Update 4: 29th August 2013

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We remember Kosovo for the brutal exterminations and expulsions of 1999, which led to NATO’s intervention and eventually to Kosovo’s independence. Not surprisingly, many Kosovars remain deeply traumatised by those events – and they are adamant about who to thank for the outcome.

Tony Blair Street      Bill Clinton Street

Less well known is the predicament of the country’s Serbs, who resolutely reject the new state and have blockaded the bridge between the two communities in the city of Mitrovica.

Serb blockade      Argument

Tensions run high on both sides, while an international KFOR team keeps an unsteady peace.

Abusive graffiti      Peacekeepers

Elsewhere in Kosovo, people are rebuilding their houses and their lives. The ‘Newborn’ sculpture in the capital Prishtina says it all. Here I sensed a cautious but real optimism.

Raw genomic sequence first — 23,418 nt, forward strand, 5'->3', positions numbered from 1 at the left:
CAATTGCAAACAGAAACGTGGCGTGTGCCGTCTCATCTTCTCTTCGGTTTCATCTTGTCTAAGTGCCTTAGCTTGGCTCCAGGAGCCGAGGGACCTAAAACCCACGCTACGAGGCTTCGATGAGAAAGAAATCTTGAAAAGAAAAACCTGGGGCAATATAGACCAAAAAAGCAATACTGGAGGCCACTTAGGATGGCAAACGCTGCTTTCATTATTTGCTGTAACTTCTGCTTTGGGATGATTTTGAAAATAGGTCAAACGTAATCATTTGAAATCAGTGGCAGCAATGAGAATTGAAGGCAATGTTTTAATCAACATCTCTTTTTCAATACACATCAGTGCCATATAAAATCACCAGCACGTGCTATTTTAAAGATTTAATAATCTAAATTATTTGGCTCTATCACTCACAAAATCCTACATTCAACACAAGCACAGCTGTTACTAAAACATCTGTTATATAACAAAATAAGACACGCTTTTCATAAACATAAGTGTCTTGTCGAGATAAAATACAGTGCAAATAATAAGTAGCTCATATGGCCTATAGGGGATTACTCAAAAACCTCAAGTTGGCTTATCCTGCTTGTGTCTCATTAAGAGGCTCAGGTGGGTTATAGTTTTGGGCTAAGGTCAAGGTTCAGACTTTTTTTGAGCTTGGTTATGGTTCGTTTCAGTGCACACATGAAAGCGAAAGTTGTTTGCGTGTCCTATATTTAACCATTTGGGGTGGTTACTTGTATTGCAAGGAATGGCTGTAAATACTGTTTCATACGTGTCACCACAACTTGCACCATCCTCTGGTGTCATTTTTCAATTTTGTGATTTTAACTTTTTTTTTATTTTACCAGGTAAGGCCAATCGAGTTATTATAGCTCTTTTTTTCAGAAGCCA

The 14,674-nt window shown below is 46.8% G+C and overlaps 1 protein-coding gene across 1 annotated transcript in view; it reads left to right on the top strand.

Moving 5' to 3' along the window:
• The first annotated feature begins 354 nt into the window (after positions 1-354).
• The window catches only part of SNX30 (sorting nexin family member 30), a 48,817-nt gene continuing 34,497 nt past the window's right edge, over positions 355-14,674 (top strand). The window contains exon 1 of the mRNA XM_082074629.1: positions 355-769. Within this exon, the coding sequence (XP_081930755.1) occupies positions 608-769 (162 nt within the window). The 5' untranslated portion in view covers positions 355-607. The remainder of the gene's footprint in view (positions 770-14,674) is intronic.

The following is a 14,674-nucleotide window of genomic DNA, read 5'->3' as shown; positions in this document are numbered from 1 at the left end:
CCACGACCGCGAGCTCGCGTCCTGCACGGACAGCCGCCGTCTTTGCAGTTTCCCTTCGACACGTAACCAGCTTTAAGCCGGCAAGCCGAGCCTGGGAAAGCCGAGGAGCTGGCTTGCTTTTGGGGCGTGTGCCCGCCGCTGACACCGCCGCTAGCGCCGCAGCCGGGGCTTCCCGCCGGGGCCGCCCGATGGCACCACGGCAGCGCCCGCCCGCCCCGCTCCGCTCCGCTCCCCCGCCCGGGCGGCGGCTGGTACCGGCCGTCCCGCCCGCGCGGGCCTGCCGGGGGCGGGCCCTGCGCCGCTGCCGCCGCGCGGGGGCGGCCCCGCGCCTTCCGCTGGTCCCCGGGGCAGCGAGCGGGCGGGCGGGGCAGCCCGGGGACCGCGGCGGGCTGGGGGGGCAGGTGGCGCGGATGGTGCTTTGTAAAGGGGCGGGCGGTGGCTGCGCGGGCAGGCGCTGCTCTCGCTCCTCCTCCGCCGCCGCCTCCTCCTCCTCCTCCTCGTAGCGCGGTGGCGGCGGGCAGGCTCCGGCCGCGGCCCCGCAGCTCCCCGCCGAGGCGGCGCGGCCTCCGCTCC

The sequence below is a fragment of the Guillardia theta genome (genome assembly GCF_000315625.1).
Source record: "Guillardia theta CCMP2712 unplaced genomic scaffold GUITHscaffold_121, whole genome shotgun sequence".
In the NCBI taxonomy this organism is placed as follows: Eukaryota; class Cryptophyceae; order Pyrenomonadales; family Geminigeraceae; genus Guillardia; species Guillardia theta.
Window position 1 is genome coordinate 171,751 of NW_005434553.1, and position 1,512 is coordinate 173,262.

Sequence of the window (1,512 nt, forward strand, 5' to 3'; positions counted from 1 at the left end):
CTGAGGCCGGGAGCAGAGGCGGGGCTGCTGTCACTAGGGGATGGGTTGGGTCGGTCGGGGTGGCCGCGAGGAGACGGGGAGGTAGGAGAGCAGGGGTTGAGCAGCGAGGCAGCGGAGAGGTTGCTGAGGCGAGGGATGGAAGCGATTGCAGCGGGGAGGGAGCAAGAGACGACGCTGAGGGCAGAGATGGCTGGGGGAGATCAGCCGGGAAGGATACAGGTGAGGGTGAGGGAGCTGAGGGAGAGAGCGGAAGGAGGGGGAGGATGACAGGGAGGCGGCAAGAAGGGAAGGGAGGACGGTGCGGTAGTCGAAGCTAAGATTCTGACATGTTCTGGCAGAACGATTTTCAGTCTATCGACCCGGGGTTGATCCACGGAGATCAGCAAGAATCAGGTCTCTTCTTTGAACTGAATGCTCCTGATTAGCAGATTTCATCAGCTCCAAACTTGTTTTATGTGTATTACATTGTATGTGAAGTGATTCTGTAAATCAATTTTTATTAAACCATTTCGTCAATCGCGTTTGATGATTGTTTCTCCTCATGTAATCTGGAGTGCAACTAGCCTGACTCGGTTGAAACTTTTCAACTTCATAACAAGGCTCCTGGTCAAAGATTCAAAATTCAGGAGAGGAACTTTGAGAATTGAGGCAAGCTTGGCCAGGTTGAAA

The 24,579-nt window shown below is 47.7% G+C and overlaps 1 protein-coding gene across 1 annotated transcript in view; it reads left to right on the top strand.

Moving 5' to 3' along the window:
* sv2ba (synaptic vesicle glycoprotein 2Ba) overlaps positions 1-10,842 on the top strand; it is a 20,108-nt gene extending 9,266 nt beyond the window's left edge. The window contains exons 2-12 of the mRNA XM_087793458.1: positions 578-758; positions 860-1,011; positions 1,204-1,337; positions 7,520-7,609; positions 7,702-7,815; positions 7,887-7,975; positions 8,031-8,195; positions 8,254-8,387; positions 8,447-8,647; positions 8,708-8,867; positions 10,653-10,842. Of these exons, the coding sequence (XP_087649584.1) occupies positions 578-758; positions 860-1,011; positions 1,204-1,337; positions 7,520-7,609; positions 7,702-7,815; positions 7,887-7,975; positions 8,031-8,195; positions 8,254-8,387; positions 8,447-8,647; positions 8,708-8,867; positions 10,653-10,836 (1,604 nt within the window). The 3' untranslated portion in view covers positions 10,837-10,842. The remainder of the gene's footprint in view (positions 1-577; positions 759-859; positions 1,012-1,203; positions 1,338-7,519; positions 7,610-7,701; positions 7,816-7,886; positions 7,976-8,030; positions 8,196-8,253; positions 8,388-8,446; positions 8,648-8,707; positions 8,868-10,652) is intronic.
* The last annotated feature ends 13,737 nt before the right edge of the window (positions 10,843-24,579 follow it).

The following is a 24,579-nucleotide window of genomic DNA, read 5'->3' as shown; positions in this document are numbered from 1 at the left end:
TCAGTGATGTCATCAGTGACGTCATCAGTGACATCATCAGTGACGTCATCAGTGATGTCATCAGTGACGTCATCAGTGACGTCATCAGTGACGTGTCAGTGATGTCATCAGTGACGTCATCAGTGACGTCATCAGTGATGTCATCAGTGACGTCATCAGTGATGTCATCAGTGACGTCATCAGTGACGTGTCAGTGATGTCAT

Newborn sculpture      Multi-ethnic schooling

Kosovar man      Kosovar stallholder

In mid-August I crossed into North Macedonia, the southernmost part of the former Yugoslavia, whose capital Skopje was flattened by a catastrophic earthquake fifty years ago.

Skopje museum      Skopje arch

The rebuilding certainly hasn’t been half-hearted. If triumphal arches and Doric columns aren’t your cup of tea, you can marvel at larger-than-life characters from Macedonian history and mythology, all in gallant pose.

Another Skopje museum      Skopje statue

Away from the capital this is a country of soaring mountains and crystal lakes, and I made the most of it. Can you spot my tent in the left-hand picture below? (Click to enlarge.)

Lake Malo      Ohrid church

From there I turned west to southern Albania and the old Ottoman cities of Berat and Gjirokastra. Gjirokastra has an especially violent history: in the last century it was conquered in turn by Greece, Albania, Italy, Germany, and finally Albania again.

Berat      Gjirokastra

Since emerging from communist isolation, Albania has developed at a truly dizzying speed. Among its many colourful and inspiring characters, the ones below perhaps sum up the pace of change.

Albanian woman      Albanian family

Next week I’ll reach the Pindos Mountains in northern Greece, then cross into Bulgaria where it’ll be yet more high-altitude walking as I head towards Turkey. Watch this space for a Greek–Bulgarian update in September!

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